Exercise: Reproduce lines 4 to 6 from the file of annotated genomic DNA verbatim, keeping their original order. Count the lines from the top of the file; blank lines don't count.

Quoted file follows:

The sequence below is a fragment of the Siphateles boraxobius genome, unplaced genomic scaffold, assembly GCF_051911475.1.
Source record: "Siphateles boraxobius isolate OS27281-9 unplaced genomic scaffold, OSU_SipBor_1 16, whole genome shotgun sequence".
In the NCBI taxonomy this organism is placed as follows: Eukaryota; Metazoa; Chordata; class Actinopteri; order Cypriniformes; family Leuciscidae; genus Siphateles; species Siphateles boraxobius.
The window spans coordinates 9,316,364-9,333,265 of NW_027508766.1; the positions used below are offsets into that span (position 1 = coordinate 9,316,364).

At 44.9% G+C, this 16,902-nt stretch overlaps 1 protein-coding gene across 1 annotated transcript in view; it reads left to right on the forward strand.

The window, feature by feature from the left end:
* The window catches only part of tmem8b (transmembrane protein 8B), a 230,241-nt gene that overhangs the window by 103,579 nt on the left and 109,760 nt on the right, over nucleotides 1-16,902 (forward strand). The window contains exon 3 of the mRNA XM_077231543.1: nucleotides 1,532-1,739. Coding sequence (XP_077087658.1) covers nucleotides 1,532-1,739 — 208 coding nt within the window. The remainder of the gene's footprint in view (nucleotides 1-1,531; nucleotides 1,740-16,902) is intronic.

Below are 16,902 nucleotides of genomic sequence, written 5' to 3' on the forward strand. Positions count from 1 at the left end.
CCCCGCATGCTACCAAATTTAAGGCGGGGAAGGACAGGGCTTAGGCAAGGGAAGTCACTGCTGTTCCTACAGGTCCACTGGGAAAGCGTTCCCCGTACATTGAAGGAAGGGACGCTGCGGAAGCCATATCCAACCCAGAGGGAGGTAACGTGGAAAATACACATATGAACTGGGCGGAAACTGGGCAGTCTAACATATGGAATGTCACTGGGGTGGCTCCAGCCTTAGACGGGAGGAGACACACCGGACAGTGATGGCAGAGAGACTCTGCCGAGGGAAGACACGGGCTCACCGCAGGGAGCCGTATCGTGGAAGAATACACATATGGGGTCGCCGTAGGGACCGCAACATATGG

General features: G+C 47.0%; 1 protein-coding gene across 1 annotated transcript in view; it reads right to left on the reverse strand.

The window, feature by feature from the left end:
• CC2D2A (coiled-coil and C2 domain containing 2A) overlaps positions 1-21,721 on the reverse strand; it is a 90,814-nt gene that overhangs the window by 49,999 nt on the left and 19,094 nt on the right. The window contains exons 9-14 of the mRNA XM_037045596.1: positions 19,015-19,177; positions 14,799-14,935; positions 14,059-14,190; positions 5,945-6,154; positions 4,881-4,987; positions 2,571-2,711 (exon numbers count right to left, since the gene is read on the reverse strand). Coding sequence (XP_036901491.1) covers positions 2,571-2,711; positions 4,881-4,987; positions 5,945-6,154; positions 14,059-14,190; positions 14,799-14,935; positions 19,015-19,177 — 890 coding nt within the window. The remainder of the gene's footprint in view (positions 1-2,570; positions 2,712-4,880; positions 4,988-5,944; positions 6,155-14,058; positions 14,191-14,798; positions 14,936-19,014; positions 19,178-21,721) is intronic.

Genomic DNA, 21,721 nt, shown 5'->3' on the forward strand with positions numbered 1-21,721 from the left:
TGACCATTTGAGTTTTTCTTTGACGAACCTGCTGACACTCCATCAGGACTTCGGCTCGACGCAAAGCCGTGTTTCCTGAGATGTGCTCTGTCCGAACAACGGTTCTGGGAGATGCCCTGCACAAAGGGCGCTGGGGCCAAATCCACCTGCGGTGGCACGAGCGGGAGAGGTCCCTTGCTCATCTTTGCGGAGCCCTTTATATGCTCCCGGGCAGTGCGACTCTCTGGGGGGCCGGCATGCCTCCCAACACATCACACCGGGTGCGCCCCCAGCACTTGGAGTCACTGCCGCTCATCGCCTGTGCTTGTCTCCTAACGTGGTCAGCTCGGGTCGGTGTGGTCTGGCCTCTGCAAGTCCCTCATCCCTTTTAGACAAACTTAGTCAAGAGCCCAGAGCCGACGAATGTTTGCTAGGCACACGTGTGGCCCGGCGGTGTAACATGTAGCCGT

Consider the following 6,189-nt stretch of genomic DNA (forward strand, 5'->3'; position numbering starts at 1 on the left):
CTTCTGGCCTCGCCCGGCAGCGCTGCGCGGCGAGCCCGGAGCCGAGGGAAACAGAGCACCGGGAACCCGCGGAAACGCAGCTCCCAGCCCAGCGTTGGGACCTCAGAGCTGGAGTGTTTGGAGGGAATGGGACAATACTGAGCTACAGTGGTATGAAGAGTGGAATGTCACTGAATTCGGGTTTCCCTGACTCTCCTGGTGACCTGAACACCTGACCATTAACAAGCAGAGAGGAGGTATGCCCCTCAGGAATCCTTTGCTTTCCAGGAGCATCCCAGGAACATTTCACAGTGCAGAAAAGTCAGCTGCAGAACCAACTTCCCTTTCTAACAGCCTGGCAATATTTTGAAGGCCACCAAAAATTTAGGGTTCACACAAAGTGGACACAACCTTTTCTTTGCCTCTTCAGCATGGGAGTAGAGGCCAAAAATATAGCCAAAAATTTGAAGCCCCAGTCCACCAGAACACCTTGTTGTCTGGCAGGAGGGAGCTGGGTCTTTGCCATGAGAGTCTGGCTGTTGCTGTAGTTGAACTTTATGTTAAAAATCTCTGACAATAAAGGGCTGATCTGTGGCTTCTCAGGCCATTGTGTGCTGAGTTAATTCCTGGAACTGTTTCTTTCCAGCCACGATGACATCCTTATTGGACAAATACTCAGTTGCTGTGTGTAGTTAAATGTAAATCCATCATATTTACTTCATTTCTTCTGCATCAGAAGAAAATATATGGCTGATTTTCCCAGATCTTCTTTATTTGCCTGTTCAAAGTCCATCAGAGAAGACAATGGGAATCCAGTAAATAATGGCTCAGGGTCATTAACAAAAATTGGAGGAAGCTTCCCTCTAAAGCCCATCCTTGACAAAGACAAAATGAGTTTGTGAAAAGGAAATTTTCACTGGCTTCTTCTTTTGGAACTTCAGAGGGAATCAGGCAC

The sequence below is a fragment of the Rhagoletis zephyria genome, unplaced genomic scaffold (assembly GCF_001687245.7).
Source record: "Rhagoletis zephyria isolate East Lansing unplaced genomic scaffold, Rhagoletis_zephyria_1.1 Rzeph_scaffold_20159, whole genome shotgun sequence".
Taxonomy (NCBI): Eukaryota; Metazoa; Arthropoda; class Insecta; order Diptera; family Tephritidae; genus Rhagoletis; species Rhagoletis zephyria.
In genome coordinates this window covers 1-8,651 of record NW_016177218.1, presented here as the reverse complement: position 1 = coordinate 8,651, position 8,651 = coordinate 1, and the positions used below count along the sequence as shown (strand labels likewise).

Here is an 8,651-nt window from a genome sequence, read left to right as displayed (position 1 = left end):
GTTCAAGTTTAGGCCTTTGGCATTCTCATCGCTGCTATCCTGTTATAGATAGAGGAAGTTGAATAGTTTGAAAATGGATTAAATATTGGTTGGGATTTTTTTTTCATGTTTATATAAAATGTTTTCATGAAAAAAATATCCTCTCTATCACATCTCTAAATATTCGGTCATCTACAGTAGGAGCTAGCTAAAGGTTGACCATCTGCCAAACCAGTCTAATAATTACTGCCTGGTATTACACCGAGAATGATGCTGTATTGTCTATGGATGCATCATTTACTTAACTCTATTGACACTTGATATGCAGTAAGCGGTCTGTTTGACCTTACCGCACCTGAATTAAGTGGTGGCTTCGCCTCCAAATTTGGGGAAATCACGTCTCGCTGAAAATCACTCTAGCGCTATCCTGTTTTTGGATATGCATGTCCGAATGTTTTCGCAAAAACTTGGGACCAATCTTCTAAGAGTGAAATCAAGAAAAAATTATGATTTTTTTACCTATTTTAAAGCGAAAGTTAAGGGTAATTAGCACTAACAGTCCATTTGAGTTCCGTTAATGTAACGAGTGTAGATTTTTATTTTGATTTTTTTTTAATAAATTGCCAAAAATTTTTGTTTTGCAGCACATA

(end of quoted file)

The window spans coordinates 9,316,364-9,333,265 of NW_027508766.1; the positions used below are offsets into that span (position 1 = coordinate 9,316,364).

At 44.9% G+C, this 16,902-nt stretch overlaps 1 protein-coding gene across 1 annotated transcript in view; it reads left to right on the forward strand.

The window, feature by feature from the left end: